Extract from an unpublished Book written by Ian Leslie about the Boys Club during the wartime years 1939-1940

We thought this part of Ian’s book would be pertinent at the time when we are remembering the outbreak of the Second World War in 1939.

 

“THE CROWN AND MANOR IS BORN

The two living streams that were the Hoxton Manor and the Crown came together in early October 1939 when Arthur Llewellyn Smith, with Jimmy Doyle and “Darky” Read opened the doors of Hoxton Manor’s fine building on the banks of the Regent Canal. By this time the other managers were otherwise occupied – Harold Llewellyn Smith in evacuating his boys from St Marylebone Grammar School to Cornwall; Michael Holme called up for service with the Essex Regiment; Joe Howard, although still looking after Wykeham House (a Winchester settlement house) (then in St John’s Road) busy orgaising his office preparatory to joining the Essex Regiment in June 1940); and Ian Leslie heavily engaged with Civil Defence work in Finchley.  Soon there were only ALS and Jimmy, for “Darky” Read’s stay was brief – Arthur Villiers raising objection to his membership of the pacifist Peace Pledge Union as being likely to prove an unpatriotic example to the boys.  But Club life went on much as usual – with football, boxing and street running (while the evenings remained light) – until the blitz began in the autumn of 1940.  Rationing and observing the blackout regulations had been the principal worries, but now the whole picture changed.

 

The first Nazi bombs fell on England on the 11th August 1940 and life in London and in many cities and towns underwent a radical change.  Not least in Hoxton, recipient of a good deal of attention from German aircraft as they made their way up the Thames to the heart of the City.  Raids became an almost nightly event, not surprisingly bringing many of the activities at Wiltshire Row to a stop.  The enforced interruption of normal life and general confusion following on partial breakdown of communications – roads primarily – but also telephones and postal services and interruption in food supplies delivery – were sufficient in themselves to keep away some of the boys living at a distance from the Club.

 

A postscript to the Annual Report of 1939 – 40 written by Arthur Llewellyn Smith, gives a picture of how the Club coped. Dated 28th September 1940 it runs:

 

‘As we go to press, London has withstood three weeks of continuous night bombardment …..Hoxton has had its full share, especially in the first week.  Latterly the chief brunt of the attacks seems to have fallen elsewhere, though each morning, fresh gaps appear in the rows of houses.  One little boy, Sidney Murray – a newly-joined member – lost his life when his Anderson shelter was blown up on the night of 11th September; and a few of the boys are temporarily homeless through air raid damage and unexploded bombs……The Settlement and the Club have so far escaped damage, apart from the slight effects of an incendiary bomb which penetrated the Club roof one night and burnt out harmlessly on the gymnasium floor. Hoxton, in common with the rest of London, is bearing up wonderfully under changed conditions and is coming to regard them as part of the day’s work.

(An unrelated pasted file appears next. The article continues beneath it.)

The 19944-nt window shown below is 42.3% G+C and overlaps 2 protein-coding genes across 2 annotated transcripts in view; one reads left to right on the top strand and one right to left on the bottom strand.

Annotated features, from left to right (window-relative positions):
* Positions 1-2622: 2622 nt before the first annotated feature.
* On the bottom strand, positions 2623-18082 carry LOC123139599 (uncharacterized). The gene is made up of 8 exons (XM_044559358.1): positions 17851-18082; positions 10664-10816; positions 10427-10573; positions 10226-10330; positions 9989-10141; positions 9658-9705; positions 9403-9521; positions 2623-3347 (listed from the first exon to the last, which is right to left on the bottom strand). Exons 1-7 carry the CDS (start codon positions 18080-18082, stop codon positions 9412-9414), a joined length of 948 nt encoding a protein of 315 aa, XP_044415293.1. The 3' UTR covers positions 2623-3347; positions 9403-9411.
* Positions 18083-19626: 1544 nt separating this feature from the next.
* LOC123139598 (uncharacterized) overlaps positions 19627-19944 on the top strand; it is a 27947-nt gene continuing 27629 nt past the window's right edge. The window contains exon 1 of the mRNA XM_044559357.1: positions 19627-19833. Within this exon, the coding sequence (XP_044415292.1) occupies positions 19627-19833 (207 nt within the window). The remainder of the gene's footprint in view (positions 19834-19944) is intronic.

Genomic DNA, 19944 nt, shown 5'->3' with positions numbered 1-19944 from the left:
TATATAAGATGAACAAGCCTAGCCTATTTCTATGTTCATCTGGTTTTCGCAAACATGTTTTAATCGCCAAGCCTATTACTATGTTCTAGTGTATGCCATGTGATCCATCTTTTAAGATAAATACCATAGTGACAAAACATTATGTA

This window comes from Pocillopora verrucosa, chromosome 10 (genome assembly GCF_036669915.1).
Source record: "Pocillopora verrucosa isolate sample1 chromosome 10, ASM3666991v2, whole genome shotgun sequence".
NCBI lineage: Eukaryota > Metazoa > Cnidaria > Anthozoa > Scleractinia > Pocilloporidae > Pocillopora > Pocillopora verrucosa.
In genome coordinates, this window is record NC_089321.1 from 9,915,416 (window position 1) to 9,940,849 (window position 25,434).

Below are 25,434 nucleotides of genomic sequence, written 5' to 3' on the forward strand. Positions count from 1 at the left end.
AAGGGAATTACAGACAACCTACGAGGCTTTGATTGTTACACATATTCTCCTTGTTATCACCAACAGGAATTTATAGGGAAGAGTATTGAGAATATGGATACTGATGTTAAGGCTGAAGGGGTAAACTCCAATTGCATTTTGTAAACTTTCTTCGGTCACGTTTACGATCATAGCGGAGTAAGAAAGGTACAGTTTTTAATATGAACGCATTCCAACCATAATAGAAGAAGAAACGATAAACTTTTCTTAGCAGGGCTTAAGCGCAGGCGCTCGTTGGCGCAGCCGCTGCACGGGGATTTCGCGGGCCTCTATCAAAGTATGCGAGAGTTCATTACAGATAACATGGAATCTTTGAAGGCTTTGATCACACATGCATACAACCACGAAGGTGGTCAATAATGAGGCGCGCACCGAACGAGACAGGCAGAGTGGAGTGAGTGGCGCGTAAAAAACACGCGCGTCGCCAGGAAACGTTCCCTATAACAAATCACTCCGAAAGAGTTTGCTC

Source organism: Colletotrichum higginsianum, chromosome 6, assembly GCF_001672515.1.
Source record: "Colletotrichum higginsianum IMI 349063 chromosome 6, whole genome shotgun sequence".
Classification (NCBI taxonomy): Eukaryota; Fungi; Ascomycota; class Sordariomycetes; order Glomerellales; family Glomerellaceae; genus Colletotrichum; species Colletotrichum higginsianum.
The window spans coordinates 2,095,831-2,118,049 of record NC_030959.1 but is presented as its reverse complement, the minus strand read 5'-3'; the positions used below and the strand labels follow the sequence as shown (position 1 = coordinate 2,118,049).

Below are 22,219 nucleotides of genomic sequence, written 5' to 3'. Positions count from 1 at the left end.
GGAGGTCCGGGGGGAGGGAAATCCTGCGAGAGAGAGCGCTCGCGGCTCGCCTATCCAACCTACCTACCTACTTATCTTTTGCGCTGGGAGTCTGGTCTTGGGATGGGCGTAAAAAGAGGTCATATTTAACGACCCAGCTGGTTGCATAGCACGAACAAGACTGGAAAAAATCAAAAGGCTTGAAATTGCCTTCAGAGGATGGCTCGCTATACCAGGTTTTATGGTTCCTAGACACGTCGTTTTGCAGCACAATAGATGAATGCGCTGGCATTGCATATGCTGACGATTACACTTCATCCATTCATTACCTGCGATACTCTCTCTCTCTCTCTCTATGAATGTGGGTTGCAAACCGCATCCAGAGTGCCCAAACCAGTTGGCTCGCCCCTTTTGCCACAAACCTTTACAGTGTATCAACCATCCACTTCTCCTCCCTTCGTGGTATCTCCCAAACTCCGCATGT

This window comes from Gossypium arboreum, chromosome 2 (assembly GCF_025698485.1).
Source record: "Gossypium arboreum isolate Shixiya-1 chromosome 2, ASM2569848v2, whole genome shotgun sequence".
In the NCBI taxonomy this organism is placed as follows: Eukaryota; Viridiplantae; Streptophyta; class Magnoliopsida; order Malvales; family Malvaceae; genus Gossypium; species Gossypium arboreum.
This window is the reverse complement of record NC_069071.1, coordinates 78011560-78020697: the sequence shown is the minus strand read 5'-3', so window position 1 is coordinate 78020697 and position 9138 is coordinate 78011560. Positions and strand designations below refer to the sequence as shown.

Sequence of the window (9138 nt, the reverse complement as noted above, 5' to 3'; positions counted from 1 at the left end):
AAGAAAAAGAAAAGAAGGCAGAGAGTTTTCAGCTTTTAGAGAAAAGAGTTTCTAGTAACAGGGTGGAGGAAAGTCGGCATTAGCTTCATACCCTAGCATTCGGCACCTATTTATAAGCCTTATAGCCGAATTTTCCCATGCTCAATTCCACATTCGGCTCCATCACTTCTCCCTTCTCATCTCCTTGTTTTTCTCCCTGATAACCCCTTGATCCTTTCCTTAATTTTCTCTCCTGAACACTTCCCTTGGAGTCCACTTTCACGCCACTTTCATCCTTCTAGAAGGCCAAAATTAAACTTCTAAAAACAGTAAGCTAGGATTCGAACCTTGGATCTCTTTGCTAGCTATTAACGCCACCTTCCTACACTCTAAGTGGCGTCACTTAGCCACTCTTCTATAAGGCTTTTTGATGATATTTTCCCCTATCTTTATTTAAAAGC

At the Club, attendance has naturally fallen but we have 20 or 30 boys regularly every night. We have of course, had to adapt the Club programme to the new situation. We hope to continue with week-end activities such as football  But in the evenings, we now open at 5.30 p.m. and members come as early as they can to get through some training in the gym before the sirens, or perhaps have a run through the streets while daylight lasts.  The hot showers now fulfil a greater need than ever before.  Then when the guns open up, we adjourn to the newly built shelter and carry on…..We have seized the opportunity to re-direct our energies to forms of activity more directly connected with grim reality, such as classes in First Aid and the control of incendiary bombs.

 

With the barrage at its present intensity, there is no question of going home to bed.  Fortunately, the shelter seats are reasonably comfortable.  Boys bring their own blankets and doss down for the night under the care of Mr Read, who has taken up his quarters in the Club, so as to be available in case of need.

 

The year ahead is likely to be strange.  It is certainly uncharted; but with the support of our friends we hope and expect to see the Club come out on top’”

 

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For the information of old Club members who do not have the chance to visit the Club, we have a Quiet Room, which is used just for teaching and meetings. This room contains a Memorial Wall of photographs of all of our members and some of the Old Wykehamists who were killed in action during the war.

 

We also have a Memorial Wall for the wonderful people who helped to create this magnificent club

We, the staff and members of the Crown and Manor Club hold their memory in the deepest respect.

September 2009